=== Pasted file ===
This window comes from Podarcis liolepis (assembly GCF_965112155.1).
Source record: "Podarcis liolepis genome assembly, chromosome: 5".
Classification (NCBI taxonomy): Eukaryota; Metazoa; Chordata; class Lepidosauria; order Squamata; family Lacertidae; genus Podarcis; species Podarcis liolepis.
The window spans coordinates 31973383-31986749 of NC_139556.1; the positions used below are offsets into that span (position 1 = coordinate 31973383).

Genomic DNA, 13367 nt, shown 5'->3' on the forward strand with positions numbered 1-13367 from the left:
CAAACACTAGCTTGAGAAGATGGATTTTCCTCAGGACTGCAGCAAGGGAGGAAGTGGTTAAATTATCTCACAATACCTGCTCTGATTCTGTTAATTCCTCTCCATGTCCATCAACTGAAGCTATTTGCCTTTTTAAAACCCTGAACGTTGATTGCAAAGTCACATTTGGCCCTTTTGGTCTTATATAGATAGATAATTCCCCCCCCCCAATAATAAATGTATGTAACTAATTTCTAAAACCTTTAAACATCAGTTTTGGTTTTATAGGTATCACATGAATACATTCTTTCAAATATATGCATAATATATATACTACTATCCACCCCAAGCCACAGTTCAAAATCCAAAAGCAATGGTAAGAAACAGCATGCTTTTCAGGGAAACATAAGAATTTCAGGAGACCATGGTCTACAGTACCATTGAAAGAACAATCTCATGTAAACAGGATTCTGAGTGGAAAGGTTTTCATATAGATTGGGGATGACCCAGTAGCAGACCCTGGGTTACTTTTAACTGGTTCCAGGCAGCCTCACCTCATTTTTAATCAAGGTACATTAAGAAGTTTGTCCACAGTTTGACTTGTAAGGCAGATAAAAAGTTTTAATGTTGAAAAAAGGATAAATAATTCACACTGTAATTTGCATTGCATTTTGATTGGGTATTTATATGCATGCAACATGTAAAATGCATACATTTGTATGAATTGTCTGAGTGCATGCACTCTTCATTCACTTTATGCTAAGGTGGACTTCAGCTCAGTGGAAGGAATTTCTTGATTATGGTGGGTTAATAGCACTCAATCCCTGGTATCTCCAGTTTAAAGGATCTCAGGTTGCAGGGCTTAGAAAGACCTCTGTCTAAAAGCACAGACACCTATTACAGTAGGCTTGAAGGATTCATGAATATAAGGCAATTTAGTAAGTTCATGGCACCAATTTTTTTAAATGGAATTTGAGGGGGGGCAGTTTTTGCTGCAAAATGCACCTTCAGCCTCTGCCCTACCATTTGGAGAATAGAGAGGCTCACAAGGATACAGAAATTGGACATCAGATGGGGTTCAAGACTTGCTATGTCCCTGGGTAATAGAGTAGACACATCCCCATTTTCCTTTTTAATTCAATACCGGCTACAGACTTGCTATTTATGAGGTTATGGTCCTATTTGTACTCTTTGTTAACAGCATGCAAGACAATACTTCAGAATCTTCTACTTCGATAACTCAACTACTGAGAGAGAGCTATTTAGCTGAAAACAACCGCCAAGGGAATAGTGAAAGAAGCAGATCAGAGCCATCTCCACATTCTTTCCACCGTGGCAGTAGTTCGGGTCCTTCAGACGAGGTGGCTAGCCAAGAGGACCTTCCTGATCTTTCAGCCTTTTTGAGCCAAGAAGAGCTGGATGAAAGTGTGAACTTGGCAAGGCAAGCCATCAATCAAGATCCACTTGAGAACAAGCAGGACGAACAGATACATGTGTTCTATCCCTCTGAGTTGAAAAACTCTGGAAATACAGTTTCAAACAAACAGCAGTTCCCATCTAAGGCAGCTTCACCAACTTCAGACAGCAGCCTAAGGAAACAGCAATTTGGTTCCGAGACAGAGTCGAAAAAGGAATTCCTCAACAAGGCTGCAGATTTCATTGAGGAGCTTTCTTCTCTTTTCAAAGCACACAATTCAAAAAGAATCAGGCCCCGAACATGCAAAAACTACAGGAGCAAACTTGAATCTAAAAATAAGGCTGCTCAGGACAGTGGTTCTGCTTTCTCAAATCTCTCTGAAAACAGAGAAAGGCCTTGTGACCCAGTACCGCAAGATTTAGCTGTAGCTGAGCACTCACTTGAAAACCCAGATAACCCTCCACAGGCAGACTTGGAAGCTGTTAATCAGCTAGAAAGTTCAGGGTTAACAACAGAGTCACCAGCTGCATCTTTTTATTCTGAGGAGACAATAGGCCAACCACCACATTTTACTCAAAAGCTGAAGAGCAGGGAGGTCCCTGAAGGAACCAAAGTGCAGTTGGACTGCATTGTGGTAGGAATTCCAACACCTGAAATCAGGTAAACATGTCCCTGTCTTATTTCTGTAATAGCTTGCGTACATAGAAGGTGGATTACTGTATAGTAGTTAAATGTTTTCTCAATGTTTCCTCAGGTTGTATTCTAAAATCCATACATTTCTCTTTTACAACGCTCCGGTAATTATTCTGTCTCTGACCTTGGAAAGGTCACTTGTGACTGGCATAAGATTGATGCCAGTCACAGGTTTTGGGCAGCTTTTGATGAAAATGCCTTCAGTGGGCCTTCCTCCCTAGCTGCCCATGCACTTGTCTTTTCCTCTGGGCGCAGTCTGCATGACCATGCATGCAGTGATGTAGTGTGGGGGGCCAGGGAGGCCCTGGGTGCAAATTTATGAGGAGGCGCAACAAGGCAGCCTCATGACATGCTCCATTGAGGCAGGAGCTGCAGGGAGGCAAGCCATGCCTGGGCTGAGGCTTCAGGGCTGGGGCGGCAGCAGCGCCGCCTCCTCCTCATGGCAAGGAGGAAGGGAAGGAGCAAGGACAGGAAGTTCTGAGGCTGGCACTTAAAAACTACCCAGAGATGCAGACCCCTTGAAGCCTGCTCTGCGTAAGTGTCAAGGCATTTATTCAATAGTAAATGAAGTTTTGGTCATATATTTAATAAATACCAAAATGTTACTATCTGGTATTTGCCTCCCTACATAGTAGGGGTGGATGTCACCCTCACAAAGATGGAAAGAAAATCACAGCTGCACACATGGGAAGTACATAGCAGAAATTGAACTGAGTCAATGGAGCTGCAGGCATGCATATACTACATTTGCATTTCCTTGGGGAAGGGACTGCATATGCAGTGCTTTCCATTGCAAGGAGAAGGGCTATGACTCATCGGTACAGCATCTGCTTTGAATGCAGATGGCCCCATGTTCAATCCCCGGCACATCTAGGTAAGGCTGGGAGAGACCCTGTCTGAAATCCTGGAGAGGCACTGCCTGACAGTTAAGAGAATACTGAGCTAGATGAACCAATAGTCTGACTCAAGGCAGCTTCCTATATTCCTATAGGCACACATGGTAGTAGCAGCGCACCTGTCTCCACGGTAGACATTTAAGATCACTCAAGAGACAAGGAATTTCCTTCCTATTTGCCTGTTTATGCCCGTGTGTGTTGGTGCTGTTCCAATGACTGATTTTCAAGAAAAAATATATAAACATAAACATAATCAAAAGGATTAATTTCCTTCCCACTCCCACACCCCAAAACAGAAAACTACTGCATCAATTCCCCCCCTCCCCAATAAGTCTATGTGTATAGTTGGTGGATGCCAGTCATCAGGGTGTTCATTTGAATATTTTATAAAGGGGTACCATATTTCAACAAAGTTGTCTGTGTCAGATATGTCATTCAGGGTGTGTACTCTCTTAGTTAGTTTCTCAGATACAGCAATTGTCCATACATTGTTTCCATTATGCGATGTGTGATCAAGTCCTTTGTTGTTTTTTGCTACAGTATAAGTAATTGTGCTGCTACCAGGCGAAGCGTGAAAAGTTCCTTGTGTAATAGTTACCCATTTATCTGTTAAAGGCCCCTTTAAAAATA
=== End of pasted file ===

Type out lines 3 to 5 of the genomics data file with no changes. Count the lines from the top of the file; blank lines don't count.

Classification (NCBI taxonomy): Eukaryota; Metazoa; Chordata; class Lepidosauria; order Squamata; family Lacertidae; genus Podarcis; species Podarcis liolepis.
The window spans coordinates 31973383-31986749 of NC_139556.1; the positions used below are offsets into that span (position 1 = coordinate 31973383).

Genomic DNA, 13367 nt, shown 5'->3' on the forward strand with positions numbered 1-13367 from the left: